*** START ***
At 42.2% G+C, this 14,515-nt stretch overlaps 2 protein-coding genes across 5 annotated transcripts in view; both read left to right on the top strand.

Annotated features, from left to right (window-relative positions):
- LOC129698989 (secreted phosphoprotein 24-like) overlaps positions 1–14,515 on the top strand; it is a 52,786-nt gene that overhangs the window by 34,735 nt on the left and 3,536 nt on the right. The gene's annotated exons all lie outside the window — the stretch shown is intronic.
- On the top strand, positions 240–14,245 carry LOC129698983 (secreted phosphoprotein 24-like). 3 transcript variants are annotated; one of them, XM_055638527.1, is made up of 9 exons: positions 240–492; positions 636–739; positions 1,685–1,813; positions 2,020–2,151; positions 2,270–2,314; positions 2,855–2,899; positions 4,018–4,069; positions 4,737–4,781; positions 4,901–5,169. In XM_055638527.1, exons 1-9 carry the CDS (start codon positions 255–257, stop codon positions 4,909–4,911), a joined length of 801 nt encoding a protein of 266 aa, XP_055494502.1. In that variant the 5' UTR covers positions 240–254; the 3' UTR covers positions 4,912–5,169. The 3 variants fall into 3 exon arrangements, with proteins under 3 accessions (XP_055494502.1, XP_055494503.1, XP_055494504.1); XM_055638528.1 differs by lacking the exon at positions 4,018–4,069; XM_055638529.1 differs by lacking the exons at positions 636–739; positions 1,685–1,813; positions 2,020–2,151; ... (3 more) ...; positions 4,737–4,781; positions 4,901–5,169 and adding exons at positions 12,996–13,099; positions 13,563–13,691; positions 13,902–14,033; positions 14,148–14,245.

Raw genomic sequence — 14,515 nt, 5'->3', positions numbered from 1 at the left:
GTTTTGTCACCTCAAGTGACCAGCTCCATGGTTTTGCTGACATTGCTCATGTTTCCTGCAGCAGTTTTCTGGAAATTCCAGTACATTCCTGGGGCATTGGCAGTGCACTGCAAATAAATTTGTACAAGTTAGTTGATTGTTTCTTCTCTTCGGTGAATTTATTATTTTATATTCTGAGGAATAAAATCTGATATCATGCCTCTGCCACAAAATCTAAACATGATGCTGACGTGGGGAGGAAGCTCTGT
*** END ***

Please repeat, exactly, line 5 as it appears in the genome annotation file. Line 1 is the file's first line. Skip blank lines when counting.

Raw genomic sequence — 14,515 nt, 5'->3', positions numbered from 1 at the left: